I wouldn’t mind finding a partner but dating in a rural area is hard and I don’t think there’s anyone for me around. I have accepted that it’s probably always going to be just me and that’s ok!

    Have fun listening to her plan for Italy. Planning is part of the excitement!

    1. Jim Grey Avatar

      It’s even harder to join two households when you and your new partner ran households alone for so long. CLASH OF THE TITANS. But there are always tradeoffs if life.

      I love it that she’s so good at trip planning. All I have to do is get on the plane and let the trip unfold like a story!

      1. brandib1977 Avatar

        In every good relationship, there’s one who plans and one who gets on the plane when he’s supposed to! Lol. I’m glad it has worked out!

  2. lizkflaherty Avatar

    Life is full of beginnings and endings. How nice that you’re experiencing both instead of just getting through them.

    1. Jim Grey Avatar

      Indeed! Thank you.

  3. Kosmo Foto Avatar

    You will love Italy. It’s almost impossible not to have a wonderful time there. My advice – stick to salads for the few weeks leading up. You are going to want to eat and drink everything, and you should.

    1. Jim Grey Avatar

      The goal is to eat and drink everything we want while we are there!

  4. Andy Umbo Avatar
    Andy Umbo

    I’ve always been single, and yeah, although I’m not particularly motivated to travel as a “lark”, I’ve traveled to see things that were pretty important to me. I’ve also traveled, and changed cities, specifically to improve my employment situation in my chosen career, which would have been practically impossible if I had been married or had children. If I had been married or had kids, I would have been collecting carts in a Walmart parking lot, or have gone back to night school for something I didn’t care about, by my early thirties, instead of working in a more professional capacity in larger cities. It became apparent to me, and many others I talked with, by the mid eighties, that the compression of salaries in my city due to the post Arab oil embargo, and it’s resultant brain drain to larger coastal markets among the college educated to follow the work; ended up creating a market where it was pretty impossible to buy a house, or do anything like travel, even for a single professional salary unless it was in a medical related field. I distinctly remember a pretty well hired art director pal complaining that the secretary at their agency had a better life, including a house and vacations, than she did solely because two salaries were involved, and she was single.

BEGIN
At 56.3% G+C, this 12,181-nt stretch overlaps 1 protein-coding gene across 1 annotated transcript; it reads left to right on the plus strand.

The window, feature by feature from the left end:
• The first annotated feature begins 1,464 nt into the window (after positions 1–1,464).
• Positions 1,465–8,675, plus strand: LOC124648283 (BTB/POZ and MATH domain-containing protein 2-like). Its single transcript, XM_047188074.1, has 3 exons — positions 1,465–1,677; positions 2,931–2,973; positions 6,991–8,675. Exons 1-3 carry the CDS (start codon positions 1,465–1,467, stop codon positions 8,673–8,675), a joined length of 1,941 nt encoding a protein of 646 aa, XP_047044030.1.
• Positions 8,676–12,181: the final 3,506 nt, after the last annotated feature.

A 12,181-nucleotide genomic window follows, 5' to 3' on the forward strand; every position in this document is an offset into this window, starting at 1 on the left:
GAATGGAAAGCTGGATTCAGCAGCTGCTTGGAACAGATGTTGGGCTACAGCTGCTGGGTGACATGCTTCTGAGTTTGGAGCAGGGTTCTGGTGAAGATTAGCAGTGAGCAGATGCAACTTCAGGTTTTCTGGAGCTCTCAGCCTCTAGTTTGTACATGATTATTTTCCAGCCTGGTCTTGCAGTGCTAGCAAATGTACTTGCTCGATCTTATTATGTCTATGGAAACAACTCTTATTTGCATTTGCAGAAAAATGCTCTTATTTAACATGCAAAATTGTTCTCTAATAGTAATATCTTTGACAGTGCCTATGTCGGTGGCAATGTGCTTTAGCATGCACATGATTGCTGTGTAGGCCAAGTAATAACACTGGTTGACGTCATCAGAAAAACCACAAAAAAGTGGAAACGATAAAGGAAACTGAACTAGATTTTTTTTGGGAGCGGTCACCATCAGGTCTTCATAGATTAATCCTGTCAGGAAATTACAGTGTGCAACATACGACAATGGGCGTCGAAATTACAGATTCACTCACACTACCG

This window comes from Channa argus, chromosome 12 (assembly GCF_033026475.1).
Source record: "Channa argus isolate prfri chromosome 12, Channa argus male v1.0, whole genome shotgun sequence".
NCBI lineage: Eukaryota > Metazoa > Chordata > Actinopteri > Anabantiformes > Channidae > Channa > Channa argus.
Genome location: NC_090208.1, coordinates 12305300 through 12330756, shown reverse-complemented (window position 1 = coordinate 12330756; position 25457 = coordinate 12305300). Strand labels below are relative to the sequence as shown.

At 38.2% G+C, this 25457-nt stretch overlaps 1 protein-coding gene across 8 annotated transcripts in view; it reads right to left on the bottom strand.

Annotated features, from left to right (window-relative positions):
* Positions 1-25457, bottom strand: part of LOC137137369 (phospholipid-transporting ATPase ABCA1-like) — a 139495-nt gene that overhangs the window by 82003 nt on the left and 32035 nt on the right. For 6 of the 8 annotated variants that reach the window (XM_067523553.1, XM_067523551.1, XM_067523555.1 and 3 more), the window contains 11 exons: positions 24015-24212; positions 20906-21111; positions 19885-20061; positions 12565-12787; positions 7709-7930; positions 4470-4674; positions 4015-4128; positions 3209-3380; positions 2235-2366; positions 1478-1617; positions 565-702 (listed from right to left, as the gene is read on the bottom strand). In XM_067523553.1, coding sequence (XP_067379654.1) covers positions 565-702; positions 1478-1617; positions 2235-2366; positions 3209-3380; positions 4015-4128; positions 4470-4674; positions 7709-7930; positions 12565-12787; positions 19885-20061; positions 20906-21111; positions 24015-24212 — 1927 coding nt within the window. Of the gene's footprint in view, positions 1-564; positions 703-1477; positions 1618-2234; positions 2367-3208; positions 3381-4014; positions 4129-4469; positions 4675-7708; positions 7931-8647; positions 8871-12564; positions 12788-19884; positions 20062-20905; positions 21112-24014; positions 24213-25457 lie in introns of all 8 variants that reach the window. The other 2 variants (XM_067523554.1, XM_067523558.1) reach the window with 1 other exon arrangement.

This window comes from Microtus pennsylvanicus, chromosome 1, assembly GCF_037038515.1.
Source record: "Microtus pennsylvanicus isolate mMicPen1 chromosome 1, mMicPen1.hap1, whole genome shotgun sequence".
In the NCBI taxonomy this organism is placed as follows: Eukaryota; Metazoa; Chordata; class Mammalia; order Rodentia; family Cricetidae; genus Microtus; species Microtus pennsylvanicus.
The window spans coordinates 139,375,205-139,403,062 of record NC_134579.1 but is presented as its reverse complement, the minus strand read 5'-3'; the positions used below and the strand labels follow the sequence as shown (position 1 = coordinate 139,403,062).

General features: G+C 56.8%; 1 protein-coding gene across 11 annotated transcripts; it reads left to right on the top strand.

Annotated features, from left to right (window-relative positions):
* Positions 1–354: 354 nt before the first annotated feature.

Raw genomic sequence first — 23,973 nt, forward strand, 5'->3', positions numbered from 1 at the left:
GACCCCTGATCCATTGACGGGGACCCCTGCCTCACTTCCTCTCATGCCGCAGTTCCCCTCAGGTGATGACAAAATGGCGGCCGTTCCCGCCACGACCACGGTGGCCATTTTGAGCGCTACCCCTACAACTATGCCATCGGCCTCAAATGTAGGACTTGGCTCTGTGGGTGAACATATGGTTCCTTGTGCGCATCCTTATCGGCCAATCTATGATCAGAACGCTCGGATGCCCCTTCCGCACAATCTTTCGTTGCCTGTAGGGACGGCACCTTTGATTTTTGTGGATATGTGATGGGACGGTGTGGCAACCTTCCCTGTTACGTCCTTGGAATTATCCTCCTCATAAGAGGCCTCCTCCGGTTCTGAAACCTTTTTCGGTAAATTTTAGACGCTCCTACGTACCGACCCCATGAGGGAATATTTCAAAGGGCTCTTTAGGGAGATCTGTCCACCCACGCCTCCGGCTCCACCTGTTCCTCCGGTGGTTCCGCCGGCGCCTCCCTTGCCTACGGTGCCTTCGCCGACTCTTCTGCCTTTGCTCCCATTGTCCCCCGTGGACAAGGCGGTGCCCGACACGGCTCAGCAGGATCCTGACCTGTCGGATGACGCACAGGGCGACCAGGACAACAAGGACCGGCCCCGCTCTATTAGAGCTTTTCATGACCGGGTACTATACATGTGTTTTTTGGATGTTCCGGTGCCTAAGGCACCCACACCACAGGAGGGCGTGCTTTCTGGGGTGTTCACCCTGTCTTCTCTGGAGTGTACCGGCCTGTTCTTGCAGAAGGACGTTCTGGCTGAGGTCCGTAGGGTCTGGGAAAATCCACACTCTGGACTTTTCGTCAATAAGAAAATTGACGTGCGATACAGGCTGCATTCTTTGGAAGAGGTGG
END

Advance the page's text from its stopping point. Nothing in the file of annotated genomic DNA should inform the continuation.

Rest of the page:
There is always that concept, tho, that upon retirement, men are so burned out that they just want to hang around the house, hide in the garage, and just putter around; whereas women want to travel the world. I find this to be pretty accurate, hence the rise of things like women’s “Red Hat” clubs and the like.

    1. Jim Grey Avatar

      My career could have been even better than it has been had I not been tethered to Indiana. I could have moved to CA and pursued bigger and better things! But no regrets; over this, they’re not worth it.

  5. Khürt Williams Avatar

    I connected to the second and third paragraphs. September 11 and then the global pandemic changed my relationship with flying. Prior to moving to the USA from the British West Indies my dad moved a lot for his career. Before my 18th birthday we moved an average of every three years before my 18th birthday. After that I was on an airplane from New York City or Newark almost once a year to visit family in the islands or return to college, etc. I haven’t flown since 2017.

    1. Jim Grey Avatar

      Flying is just a pain in the ass now, full stop. We did get Global Entry, which has slightly relieved the PITA. We are not finding European airports to be worth a damn.

      1. Andy Umbo Avatar
        Andy Umbo

        Used to fly to Europe more than a few times for work, as well as all over the US, pre 9-11, and whatever exists today is almost unbearable! I remember rolling up to the curb 30 minutes before a flight, and greasing the Sky Caps 50 bucks a bag to get all our professional camera and lighting luggage on the plane (8-10 bags), no problem! I’ve flown a couple of times professionally since 9-11, and not even worth the hassle. I’ve also cut way back on my jetting around the country to visit friends, i hate the process far more than seeing my friend, even tho I love them. I vowed if I ever won the lottery, I’d never get on a plane again: sleeper car on a train around the country, steamship to Europe.

        1. -N- Avatar

          A friend of mine once said, long before 9/11, that air travel was the worse form of public transportation. I think it still is – but worse.

  6. DougD Avatar
    DougD

    Good choice, I have a couple of long single friends and although I occasionally am a little jealous of the freedom I am not jealous of the relative emptiness of their lives. And they don’t travel much.

    Also thanks for turning me on to Kylemore Abbey, it really is a beautiful place.

    1. Jim Grey Avatar

      On paper I’m a good catch. In person I’m quirky, so I’m not for everybody. But I still feel lucky to have found Margaret. There was no guarantee.

  7. Brian Purdy Avatar
    Brian Purdy